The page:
How resources should be balanced between social housing and options for owner occupation for those who cannot afford to buy (including shared ownership) and whether any additional mechanisms are required to bring forward shared ownership-type schemes

  The BCC is not convinced of the need for increased public funding of housing. Such a course of action can prove to be self-defeating. A property-owning nation will be more likely to ensure the good upkeep and maintenance of housing. Over-regulation is also a concern for business. However, imaginative use of minimum standard requirements and long-term, low-cost, leasing of public land to construction companies could prove to be the most effective answer. This would permit housing for key workers to be built in high-demand areas at an affordable cost to all.

  Furthermore, housing associations have been equipped with funding options and ownership when dealing with people who are new to the employment market. This is a satisfactory situation and should be maintained and copied in other areas.

Whether targets in Regional Planning Guidance are appropriate

  Regional targets that are set at a national level frequently cause problems. In this case they are inappropriate. However, mention should be made of the requirement for affordable housing to be identified in local structure plans and specific targets made in this type of document if a shortfall is identified as a problem or a similar difficulty persists over a prolonged length of time.

  A lighter touch on planning would stimulate the economy and growth. Currently planning is one of the main concerns across the Chamber network. If developers were given more room to move then they could meet housing need more easily, especially if they were given assistance in providing low-cost housing through the measures outlined above.

Whether targets on decent and affordable housing will be met by central and local government

  The BCC is not in favour of national targets. National government has too broad a view to be able to set local or regional targets. Local government should set local targets. If the new Regional Assemblies are to come in, something that the BCC is against, then it is envisaged that they would take this responsibility over. Again concern must be expressed as to whether targets can be set effectively at any other Government level than locally.

Whether current policies and practices are leading to the creation of mixed communities

  Clarity is needed on what is meant by "mixed communities". The main fear of obliging developers to site affordable housing in with "ordinary" housing is that the investment made by home buyers will be somehow devalued by having affordable housing in their development. It is not certain that such "mixed communities" are even desirable let alone achievable.

Whether more greenfield development is needed to meet housing need

  The BCC is very interested to hear more details of exactly what this would entail. Opposition from certain organisations is to be expected. If housing need has to be addressed in areas where there are insufficient alternatives, then green field development may have to be considered. However, strict guidelines will have to be in place before this can be contemplated. Infrastructure problems may well prevent this from happening, if transport or water delivery for example is inadequate for extra housing. This is especially a concern in the South East. More thought by Government may be needed here on how key workers can be located in other parts of the country by developing sites for work outside London and the South East. Regeneration of the rest of the UK could work hand in hand with easing the development crisis in the South East if this problem can be solved.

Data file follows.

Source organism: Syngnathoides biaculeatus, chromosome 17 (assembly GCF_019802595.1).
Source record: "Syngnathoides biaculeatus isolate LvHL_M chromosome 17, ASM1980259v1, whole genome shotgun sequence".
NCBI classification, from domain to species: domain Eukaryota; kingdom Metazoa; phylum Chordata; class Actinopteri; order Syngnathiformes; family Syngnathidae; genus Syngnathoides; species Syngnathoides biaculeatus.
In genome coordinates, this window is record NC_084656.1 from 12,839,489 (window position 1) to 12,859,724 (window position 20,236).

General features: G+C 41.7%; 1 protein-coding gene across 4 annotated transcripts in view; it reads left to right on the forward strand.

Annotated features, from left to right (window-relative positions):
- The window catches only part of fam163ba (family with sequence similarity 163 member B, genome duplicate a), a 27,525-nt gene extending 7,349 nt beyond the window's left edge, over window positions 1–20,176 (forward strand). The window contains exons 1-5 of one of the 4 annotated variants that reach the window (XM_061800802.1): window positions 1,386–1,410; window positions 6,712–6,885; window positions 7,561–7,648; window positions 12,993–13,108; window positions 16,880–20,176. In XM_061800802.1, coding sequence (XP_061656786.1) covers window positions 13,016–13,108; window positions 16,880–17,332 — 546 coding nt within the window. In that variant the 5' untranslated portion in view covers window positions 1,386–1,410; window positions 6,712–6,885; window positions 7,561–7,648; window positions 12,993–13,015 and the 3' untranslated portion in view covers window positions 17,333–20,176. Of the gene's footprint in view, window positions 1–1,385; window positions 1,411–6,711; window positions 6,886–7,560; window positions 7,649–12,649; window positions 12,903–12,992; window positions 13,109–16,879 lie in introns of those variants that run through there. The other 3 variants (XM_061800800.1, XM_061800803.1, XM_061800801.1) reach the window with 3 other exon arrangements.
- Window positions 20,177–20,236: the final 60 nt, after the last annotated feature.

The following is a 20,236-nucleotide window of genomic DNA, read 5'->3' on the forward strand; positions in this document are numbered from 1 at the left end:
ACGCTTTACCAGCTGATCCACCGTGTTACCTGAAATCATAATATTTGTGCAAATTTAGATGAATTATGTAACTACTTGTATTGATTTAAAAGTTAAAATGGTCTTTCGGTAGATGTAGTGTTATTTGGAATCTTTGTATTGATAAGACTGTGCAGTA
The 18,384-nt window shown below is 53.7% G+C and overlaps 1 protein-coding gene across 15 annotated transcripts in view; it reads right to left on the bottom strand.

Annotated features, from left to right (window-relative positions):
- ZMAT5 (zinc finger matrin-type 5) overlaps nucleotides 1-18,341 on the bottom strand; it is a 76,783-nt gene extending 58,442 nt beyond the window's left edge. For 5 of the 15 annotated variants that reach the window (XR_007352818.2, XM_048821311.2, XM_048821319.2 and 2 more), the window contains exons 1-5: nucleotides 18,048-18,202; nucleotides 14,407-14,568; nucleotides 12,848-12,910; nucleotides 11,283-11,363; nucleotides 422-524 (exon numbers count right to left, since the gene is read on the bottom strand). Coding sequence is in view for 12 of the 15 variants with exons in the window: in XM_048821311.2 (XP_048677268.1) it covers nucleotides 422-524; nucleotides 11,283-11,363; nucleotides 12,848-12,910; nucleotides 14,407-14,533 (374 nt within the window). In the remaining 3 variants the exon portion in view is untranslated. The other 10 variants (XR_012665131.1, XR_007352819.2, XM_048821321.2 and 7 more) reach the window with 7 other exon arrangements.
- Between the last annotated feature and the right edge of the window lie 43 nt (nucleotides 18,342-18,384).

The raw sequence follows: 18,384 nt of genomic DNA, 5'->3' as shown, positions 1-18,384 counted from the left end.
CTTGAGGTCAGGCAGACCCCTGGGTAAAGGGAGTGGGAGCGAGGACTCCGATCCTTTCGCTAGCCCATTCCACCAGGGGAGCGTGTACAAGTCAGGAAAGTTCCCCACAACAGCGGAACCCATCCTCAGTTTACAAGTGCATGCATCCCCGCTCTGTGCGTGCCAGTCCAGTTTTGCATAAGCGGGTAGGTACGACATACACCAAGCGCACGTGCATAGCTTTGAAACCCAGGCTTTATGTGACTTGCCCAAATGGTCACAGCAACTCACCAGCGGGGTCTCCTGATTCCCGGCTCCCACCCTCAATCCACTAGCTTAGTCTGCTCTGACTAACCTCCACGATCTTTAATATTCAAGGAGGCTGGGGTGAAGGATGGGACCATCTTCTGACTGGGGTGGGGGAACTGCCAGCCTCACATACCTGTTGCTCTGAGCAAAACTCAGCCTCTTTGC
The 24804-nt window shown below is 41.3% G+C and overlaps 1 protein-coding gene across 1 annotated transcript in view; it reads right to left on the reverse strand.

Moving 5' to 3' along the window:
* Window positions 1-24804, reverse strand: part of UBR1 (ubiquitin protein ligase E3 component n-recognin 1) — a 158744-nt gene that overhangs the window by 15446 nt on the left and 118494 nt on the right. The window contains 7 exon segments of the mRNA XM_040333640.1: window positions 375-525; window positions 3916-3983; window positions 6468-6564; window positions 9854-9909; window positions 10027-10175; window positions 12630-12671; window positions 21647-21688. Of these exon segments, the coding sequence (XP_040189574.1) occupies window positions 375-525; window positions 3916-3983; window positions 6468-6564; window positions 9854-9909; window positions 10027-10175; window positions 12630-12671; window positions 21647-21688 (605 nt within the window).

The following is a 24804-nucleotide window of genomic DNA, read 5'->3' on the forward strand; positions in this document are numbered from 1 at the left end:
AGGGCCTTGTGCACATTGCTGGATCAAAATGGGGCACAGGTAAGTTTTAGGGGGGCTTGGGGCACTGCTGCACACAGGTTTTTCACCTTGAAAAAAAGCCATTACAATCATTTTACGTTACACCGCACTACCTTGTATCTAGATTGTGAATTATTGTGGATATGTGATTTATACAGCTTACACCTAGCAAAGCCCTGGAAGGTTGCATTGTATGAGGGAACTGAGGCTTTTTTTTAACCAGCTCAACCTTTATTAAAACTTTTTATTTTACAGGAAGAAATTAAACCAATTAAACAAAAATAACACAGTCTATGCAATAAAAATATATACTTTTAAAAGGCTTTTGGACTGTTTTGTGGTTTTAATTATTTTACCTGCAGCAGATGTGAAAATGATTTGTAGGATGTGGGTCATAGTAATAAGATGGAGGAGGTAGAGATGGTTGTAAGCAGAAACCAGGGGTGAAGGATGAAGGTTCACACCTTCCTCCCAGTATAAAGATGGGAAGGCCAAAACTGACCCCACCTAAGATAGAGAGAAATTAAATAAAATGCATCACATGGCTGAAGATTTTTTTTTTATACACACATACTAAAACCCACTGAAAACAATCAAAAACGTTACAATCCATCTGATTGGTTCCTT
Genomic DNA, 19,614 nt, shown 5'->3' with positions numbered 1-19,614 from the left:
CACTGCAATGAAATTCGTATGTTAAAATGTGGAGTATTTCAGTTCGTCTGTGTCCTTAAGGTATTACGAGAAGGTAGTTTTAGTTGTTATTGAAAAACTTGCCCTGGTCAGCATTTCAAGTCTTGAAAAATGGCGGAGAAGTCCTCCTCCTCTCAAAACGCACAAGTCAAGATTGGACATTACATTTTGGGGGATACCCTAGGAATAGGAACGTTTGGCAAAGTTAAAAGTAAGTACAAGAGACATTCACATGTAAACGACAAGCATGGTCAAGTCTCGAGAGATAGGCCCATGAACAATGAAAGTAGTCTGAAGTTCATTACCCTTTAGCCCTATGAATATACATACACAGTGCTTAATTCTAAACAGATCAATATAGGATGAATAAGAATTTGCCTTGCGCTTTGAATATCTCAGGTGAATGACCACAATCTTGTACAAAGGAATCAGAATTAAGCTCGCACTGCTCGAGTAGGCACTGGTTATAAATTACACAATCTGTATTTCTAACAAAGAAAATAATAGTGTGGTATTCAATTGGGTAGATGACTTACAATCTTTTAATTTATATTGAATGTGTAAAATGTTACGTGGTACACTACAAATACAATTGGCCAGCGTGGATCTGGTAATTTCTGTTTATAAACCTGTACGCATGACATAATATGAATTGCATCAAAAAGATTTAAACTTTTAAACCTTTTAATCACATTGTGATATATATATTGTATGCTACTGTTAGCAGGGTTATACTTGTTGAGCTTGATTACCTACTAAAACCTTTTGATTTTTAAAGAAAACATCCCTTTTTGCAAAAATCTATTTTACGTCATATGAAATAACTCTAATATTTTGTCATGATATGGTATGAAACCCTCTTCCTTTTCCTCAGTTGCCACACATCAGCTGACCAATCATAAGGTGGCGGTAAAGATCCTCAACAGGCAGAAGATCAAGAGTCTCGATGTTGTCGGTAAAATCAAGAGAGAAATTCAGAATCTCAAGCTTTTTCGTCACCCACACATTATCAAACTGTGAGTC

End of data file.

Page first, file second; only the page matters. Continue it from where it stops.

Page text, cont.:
The cost to individuals, businesses and the economy resulting from any shortfall in the provision of decent, affordable housing

  The cost of the lack of affordable housing may not be measurable in any way that would inspire confidence. However, it is obvious that a lack of flexibility for those moving in search of employment, especially in key sectors of the economy, is detrimental to achieving personal, corporate, and national objectives. The UK economy can only be stifled if freedom of movement, access to a skilled workforce and improved housing and transport facilities are not commonplace.


  The BCC recognises that a growing economy will stimulate demand for housing and thus increase prices. However, a lack of affordable housing will stifle this growth. Therefore, we support the desire to provide sufficient affordable housing for key workers. We would recommend that this is achieved through the use of brown field sites in towns and cities and allowing public land to be leased on a long-term basis for construction companies to build housing at a lower cost to permit key workers to purchase homes at affordable prices in areas of high demand. We are wary of opening up the Green Belt to development. Brown field sites must be fully developed before any change to the status of Green Belts is considered. We do not support over-regulation or the compulsion on construction to provide a high proportion of affordable housing in commercial developments. This can act as a powerful factor in dissuading companies to build new homes at all. Reform of planning is needed urgently, starting from scratch to ensure clarity and fairness across the country. Clarification of the rules on planning gain and especially the requirements on builders to provide affordable housing in developments is a key part of that reform. The BCC looks forward to continuing to contribute to this debate in the future and would be happy to elaborate on any of the points made in this submission.